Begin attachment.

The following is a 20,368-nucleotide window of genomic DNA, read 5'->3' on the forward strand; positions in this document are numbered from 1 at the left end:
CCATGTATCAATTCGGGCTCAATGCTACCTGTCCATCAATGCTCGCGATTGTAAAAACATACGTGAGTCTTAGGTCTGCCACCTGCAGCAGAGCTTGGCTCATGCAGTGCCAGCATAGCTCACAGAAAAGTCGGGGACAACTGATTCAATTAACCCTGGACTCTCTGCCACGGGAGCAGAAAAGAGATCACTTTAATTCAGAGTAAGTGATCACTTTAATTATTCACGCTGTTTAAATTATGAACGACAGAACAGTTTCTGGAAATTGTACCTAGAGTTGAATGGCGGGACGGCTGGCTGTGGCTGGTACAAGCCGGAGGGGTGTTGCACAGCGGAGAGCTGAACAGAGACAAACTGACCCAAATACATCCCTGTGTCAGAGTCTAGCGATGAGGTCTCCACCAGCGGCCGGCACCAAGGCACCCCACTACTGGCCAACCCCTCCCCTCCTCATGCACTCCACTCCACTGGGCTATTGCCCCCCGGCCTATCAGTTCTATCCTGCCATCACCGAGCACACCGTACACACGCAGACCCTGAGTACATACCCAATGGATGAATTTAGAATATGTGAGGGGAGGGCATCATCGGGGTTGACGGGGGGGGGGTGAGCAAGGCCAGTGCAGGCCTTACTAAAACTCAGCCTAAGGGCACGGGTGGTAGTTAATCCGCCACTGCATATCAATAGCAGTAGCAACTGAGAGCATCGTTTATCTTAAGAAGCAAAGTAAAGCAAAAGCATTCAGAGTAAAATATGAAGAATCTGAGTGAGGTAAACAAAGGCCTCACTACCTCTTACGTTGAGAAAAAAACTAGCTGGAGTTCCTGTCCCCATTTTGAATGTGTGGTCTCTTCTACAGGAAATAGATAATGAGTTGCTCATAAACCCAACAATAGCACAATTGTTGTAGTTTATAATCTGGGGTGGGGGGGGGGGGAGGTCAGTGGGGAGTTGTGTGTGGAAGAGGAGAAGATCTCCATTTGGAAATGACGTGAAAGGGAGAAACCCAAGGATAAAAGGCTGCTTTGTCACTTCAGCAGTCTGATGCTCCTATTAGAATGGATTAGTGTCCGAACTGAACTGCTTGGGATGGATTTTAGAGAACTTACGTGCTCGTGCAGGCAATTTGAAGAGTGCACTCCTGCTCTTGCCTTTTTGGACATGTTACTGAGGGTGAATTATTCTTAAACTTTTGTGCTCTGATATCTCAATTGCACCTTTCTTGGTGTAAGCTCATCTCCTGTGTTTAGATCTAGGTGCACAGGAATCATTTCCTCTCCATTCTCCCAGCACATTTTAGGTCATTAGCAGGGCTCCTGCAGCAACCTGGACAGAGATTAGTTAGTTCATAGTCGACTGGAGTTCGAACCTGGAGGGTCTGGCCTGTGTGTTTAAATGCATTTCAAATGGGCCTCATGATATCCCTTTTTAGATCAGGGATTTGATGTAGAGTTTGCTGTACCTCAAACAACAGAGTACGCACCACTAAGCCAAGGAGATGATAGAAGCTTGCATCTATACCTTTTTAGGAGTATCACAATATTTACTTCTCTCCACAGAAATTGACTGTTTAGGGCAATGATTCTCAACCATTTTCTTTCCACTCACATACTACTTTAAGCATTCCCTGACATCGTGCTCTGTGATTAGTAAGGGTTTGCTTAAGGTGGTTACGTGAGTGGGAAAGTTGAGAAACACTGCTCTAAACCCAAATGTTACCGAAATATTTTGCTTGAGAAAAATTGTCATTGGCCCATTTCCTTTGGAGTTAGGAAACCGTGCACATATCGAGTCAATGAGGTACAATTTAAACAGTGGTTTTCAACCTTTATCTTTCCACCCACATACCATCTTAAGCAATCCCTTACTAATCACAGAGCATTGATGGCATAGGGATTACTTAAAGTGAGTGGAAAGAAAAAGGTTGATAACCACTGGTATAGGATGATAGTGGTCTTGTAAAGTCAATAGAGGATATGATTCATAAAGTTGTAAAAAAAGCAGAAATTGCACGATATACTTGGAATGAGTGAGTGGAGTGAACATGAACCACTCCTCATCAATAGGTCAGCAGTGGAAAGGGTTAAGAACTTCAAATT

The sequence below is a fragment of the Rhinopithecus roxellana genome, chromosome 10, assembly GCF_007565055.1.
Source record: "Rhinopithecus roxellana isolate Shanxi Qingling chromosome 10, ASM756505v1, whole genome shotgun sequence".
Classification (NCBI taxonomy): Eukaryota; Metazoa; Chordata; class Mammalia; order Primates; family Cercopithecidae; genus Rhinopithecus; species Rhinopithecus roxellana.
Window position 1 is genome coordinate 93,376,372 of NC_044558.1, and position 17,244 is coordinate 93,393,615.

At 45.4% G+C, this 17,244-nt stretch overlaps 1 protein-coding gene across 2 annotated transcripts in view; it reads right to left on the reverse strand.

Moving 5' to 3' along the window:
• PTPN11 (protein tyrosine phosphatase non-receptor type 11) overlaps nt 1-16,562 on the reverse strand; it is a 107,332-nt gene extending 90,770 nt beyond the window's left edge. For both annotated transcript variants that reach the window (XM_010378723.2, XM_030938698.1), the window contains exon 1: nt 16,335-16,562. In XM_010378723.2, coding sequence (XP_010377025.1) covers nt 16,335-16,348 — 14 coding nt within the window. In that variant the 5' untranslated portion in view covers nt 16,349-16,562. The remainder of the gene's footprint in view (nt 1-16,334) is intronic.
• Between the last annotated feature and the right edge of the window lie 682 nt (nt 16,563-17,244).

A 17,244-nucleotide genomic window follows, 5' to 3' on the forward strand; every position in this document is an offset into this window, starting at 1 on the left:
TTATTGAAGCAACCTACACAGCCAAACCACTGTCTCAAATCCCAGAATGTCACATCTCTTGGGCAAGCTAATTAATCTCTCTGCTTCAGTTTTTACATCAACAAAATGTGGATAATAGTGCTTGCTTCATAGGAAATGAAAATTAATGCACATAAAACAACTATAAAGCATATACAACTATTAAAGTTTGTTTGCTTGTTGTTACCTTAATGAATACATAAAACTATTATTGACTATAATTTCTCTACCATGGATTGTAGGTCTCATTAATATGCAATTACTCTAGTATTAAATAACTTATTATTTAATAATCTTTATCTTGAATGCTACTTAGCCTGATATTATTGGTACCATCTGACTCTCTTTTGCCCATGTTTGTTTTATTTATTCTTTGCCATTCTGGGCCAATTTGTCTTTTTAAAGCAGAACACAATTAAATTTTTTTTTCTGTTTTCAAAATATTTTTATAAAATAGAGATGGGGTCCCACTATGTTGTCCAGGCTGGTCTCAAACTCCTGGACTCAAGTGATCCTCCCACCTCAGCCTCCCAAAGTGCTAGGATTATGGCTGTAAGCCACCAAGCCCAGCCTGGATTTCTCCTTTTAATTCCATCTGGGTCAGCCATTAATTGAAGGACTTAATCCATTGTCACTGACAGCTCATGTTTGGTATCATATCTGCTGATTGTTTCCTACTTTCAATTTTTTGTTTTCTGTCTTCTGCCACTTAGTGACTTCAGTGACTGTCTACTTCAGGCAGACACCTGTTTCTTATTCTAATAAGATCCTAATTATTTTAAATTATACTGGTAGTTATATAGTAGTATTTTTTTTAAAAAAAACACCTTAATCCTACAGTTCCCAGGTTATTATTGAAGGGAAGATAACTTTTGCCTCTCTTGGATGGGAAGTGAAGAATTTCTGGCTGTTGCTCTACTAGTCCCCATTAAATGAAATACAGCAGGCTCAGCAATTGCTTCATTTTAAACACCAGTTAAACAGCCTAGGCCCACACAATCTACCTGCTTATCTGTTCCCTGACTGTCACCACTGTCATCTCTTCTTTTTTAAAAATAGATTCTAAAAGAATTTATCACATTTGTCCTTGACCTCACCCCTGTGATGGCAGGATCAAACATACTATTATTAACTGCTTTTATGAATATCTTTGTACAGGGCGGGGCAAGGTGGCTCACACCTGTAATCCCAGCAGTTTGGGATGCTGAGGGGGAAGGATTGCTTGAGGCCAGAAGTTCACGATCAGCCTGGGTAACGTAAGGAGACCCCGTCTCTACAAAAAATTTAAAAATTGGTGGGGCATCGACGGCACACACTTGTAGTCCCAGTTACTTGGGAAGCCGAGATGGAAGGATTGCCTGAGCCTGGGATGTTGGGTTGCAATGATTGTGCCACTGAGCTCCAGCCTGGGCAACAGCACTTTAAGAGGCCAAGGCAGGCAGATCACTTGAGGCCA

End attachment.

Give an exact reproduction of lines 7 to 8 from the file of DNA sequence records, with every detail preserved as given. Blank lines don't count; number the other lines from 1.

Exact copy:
At 45.4% G+C, this 17,244-nt stretch overlaps 1 protein-coding gene across 2 annotated transcripts in view; it reads right to left on the reverse strand.

Moving 5' to 3' along the window: